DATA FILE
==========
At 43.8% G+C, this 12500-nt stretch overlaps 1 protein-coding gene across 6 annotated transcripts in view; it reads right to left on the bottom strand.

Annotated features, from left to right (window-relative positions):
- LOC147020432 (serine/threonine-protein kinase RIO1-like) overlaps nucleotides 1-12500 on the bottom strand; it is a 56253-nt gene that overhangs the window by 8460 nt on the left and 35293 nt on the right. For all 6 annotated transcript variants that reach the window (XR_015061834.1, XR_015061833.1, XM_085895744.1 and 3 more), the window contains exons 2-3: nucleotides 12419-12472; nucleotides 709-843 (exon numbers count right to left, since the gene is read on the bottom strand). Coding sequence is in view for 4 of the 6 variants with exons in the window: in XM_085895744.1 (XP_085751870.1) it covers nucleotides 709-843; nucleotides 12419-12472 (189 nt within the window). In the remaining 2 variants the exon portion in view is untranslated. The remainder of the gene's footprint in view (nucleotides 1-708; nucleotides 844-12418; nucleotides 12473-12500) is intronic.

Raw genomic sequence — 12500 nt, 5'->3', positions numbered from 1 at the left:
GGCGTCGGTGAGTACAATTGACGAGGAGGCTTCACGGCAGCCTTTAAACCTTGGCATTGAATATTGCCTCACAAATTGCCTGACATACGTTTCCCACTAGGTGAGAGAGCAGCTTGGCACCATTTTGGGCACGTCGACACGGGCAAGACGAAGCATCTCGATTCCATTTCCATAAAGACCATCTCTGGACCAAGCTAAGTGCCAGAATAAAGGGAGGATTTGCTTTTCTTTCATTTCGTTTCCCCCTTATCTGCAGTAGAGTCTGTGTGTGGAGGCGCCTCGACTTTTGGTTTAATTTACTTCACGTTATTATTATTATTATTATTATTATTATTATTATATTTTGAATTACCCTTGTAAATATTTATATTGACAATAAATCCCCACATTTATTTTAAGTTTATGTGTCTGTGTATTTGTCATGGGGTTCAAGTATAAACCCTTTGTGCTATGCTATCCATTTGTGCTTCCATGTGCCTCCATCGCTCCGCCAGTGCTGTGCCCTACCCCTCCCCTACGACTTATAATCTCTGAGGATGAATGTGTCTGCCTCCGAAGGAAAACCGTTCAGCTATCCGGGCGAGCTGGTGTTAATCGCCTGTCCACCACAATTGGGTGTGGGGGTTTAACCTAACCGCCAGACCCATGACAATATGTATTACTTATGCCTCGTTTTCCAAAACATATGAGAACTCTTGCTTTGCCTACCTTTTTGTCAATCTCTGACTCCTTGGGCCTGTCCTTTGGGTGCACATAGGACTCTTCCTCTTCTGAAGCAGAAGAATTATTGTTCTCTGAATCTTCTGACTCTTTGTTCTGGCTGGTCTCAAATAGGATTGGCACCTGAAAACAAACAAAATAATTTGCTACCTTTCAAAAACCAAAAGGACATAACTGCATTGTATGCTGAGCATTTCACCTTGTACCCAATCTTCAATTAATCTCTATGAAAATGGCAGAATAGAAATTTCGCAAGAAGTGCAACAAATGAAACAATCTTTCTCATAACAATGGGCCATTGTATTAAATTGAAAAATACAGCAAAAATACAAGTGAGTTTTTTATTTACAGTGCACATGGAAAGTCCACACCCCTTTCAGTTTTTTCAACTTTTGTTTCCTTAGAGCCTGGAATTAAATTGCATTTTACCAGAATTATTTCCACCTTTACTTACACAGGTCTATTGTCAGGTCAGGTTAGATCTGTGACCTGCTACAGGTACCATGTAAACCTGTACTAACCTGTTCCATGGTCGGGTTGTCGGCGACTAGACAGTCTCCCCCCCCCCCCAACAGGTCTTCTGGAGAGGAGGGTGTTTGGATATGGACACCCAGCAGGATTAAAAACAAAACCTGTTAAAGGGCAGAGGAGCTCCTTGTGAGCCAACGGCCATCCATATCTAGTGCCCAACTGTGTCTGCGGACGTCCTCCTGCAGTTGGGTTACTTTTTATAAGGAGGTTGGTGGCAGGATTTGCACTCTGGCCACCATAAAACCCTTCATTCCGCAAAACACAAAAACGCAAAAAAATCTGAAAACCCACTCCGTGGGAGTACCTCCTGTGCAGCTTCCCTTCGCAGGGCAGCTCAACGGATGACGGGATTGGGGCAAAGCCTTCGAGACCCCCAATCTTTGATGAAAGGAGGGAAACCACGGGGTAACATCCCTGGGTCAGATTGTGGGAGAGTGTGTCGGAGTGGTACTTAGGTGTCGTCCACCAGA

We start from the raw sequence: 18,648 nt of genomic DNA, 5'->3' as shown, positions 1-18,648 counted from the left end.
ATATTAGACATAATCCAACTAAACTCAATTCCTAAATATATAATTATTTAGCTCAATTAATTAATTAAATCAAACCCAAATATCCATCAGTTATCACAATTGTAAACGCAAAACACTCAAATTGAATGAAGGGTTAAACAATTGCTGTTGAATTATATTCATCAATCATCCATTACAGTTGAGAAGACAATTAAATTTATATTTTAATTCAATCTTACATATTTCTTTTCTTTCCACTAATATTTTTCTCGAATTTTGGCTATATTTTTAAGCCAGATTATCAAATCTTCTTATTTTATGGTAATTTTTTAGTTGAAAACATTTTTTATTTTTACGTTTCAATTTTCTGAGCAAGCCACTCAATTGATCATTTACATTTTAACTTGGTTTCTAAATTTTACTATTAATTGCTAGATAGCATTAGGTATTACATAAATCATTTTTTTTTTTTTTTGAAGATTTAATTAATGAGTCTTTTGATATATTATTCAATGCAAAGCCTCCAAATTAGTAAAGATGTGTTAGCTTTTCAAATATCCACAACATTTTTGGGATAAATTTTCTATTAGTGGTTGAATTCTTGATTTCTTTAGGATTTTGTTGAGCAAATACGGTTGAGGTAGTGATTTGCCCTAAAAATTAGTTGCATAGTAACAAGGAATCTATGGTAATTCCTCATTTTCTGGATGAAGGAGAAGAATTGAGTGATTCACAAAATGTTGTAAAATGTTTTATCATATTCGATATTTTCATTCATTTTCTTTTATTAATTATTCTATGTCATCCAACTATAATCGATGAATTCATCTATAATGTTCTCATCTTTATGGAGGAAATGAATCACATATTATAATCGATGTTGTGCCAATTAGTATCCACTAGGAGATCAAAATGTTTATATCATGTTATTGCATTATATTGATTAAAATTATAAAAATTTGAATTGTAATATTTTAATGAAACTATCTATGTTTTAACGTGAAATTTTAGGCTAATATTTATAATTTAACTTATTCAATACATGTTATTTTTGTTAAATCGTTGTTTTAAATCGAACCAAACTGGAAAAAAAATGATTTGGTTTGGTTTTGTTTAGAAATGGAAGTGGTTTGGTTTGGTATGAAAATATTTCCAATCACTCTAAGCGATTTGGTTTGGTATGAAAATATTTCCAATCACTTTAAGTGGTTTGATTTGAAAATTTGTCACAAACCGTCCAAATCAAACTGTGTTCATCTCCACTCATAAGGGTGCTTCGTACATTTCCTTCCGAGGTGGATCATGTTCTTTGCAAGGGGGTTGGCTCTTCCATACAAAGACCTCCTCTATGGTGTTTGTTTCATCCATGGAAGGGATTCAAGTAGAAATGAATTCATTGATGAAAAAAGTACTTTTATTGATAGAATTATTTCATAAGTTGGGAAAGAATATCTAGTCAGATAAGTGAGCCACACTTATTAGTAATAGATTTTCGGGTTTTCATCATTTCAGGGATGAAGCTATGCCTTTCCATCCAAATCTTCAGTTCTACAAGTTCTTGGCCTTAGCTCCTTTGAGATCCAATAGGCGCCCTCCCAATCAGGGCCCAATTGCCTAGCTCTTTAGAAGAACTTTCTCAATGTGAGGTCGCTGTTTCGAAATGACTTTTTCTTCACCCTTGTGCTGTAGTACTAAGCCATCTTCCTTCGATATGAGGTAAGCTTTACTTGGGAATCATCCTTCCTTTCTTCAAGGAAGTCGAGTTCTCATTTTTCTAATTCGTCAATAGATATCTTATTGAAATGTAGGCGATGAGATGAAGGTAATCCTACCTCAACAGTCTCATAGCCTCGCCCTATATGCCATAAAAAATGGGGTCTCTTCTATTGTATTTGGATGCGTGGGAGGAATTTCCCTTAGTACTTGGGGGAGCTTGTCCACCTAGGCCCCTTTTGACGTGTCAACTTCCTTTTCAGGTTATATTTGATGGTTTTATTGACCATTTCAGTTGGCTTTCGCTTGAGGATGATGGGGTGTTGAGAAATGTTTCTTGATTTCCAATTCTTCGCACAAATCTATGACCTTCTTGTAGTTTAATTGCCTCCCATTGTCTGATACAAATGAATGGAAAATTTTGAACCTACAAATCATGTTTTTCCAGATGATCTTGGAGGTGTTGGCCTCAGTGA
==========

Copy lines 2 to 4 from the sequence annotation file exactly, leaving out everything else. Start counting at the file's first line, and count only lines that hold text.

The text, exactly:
Annotated features, from left to right (window-relative positions):
- LOC147020432 (serine/threonine-protein kinase RIO1-like) overlaps nucleotides 1-12500 on the bottom strand; it is a 56253-nt gene that overhangs the window by 8460 nt on the left and 35293 nt on the right. For all 6 annotated transcript variants that reach the window (XR_015061834.1, XR_015061833.1, XM_085895744.1 and 3 more), the window contains exons 2-3: nucleotides 12419-12472; nucleotides 709-843 (exon numbers count right to left, since the gene is read on the bottom strand). Coding sequence is in view for 4 of the 6 variants with exons in the window: in XM_085895744.1 (XP_085751870.1) it covers nucleotides 709-843; nucleotides 12419-12472 (189 nt within the window). In the remaining 2 variants the exon portion in view is untranslated. The remainder of the gene's footprint in view (nucleotides 1-708; nucleotides 844-12418; nucleotides 12473-12500) is intronic.

Raw genomic sequence — 12500 nt, 5'->3', positions numbered from 1 at the left: